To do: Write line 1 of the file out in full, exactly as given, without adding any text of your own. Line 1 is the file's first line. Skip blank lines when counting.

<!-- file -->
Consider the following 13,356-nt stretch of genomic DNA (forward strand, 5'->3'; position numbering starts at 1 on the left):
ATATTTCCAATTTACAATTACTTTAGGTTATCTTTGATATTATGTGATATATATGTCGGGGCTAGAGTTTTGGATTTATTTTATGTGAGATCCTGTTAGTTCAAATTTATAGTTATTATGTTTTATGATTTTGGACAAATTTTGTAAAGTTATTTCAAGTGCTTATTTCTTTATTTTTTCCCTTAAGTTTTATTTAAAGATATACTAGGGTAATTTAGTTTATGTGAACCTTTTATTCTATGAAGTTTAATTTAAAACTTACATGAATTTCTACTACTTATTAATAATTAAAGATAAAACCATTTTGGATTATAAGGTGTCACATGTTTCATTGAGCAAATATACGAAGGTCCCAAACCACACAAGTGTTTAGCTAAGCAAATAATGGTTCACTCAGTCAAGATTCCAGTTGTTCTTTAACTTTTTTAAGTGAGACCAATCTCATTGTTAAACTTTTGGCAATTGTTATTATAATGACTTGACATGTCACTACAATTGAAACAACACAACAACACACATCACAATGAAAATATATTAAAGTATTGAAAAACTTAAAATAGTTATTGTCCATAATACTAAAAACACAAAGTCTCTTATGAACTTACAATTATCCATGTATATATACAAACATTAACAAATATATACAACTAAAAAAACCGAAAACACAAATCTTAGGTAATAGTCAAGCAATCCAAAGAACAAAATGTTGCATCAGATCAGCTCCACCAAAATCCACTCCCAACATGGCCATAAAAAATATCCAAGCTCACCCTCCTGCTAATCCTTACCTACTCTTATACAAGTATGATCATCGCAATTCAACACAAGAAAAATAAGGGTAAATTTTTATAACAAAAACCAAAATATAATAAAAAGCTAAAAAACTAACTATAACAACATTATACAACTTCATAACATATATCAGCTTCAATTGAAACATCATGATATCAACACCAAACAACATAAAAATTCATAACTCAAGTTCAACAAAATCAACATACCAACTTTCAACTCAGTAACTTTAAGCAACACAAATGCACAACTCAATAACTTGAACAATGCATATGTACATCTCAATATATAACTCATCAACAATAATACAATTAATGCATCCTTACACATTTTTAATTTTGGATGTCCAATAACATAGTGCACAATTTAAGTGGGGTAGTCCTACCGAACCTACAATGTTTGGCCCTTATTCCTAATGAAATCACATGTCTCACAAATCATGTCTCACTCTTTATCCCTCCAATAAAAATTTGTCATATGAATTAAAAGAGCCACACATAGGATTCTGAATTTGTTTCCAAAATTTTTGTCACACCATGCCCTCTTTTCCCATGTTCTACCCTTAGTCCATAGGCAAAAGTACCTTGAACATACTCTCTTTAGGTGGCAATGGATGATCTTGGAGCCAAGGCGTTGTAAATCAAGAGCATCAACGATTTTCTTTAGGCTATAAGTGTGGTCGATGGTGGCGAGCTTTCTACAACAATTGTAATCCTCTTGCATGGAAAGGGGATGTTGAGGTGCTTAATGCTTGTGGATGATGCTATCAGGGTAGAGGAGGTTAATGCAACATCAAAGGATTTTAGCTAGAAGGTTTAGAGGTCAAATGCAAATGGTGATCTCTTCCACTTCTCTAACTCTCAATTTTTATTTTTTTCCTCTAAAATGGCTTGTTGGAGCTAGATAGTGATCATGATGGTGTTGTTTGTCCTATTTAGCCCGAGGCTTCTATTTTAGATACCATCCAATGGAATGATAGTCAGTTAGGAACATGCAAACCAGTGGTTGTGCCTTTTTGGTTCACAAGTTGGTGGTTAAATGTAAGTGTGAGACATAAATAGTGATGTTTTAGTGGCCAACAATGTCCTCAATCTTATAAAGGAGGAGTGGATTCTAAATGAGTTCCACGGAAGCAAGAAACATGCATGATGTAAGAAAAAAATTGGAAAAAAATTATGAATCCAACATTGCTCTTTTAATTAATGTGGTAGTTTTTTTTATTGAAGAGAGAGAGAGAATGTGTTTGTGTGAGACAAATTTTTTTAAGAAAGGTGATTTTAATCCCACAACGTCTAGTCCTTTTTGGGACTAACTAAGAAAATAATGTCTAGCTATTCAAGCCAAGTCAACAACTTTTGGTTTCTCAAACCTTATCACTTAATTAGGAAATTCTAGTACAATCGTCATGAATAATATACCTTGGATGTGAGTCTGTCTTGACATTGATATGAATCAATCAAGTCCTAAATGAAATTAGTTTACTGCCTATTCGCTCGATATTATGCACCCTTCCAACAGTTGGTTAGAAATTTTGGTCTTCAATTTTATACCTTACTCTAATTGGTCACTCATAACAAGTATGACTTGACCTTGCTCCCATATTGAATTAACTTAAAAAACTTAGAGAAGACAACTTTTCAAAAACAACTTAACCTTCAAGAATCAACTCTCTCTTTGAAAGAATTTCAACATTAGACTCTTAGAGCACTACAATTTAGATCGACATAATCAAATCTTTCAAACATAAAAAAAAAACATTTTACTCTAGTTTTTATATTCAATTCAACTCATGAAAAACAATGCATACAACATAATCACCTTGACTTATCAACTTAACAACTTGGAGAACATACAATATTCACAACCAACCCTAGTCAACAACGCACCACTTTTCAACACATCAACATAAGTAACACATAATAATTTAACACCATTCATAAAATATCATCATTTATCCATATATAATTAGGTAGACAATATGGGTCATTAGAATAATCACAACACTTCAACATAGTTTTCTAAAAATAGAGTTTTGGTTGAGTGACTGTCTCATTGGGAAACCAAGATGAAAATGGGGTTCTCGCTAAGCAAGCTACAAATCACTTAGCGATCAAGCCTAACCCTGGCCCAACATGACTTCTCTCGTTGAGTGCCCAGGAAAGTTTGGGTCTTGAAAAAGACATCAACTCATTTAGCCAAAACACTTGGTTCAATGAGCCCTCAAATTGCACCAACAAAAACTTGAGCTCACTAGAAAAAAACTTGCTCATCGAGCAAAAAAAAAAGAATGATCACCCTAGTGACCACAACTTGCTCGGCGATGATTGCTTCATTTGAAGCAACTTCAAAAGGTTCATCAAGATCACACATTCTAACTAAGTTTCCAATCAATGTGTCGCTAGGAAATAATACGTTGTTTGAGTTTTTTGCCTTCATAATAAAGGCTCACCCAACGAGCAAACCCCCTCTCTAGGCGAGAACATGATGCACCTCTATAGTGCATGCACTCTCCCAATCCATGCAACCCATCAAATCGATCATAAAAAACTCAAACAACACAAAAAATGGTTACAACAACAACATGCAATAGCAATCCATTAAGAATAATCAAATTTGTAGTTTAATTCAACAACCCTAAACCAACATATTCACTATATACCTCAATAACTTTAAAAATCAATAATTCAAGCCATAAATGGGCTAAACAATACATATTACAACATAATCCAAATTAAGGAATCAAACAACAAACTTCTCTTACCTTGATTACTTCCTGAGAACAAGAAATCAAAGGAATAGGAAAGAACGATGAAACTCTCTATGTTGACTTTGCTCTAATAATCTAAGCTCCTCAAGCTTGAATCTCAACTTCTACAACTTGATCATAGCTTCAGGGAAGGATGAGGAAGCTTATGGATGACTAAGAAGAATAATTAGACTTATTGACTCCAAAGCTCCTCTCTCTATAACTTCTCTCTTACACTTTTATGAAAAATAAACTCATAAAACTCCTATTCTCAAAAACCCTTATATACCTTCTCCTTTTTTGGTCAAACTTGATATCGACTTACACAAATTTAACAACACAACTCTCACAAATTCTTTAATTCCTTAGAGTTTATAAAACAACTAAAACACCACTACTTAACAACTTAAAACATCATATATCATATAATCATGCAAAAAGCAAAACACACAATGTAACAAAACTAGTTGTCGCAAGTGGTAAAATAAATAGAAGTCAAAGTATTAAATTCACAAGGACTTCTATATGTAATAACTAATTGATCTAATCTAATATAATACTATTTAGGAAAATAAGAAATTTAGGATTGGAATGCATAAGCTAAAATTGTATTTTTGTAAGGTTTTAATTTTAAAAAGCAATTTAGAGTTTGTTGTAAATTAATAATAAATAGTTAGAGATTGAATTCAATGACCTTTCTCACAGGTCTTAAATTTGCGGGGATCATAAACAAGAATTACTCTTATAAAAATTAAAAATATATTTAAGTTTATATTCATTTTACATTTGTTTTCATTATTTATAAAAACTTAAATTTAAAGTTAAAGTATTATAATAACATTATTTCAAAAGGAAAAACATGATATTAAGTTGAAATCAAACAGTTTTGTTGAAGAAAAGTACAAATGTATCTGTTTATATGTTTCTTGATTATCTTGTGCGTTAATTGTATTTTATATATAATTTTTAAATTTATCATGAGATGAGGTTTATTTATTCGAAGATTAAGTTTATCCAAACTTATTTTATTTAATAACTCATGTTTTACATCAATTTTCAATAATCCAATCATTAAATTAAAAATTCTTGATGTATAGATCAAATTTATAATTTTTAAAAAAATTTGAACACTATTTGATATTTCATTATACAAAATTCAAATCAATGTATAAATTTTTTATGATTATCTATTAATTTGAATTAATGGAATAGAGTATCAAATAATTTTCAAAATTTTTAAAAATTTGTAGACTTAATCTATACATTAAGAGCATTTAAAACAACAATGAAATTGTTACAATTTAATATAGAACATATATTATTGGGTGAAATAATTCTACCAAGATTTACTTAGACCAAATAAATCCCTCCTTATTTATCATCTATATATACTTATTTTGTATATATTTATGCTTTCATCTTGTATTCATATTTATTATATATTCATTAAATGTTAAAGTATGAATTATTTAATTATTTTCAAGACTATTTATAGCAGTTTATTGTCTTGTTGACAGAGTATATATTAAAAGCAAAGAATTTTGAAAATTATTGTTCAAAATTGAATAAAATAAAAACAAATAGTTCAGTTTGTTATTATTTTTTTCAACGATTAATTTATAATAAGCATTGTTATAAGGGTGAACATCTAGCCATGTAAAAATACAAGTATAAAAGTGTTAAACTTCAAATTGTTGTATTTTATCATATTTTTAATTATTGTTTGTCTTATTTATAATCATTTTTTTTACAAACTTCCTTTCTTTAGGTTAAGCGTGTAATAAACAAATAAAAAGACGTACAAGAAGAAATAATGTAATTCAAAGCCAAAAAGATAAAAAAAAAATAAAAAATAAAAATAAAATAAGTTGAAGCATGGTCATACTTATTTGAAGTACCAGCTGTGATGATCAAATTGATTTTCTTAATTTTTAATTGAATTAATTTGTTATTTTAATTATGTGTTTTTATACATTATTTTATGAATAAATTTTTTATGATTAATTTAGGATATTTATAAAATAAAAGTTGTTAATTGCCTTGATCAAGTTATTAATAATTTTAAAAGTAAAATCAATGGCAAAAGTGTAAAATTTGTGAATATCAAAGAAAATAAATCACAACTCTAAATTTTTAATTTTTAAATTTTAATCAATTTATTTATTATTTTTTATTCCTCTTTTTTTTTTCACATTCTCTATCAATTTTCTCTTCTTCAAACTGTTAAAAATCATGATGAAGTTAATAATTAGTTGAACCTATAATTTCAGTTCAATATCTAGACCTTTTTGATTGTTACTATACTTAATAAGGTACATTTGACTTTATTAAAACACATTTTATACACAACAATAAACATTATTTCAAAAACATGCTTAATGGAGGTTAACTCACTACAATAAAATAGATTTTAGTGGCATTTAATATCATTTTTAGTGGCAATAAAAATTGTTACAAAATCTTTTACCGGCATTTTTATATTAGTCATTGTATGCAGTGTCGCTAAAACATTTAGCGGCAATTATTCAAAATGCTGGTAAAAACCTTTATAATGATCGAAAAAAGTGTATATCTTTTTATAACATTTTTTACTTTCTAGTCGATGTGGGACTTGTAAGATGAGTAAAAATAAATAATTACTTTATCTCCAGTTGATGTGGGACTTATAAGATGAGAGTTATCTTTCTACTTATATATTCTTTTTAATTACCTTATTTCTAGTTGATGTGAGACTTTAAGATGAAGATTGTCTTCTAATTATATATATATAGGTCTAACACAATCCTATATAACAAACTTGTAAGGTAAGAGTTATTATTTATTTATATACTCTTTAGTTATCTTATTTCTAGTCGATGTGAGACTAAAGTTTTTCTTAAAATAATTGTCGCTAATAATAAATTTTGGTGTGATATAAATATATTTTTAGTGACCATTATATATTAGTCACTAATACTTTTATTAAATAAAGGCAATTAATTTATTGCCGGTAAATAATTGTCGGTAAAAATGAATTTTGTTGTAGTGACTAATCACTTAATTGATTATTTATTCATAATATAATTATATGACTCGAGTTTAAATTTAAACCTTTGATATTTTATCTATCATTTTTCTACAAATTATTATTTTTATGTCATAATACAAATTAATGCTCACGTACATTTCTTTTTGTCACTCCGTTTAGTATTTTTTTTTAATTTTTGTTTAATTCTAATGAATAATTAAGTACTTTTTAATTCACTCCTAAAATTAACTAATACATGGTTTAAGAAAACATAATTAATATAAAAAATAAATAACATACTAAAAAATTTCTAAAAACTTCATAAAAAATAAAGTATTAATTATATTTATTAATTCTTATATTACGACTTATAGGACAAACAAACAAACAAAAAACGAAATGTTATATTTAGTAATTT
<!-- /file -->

Consider the following 13,356-nt stretch of genomic DNA (forward strand, 5'->3'; position numbering starts at 1 on the left):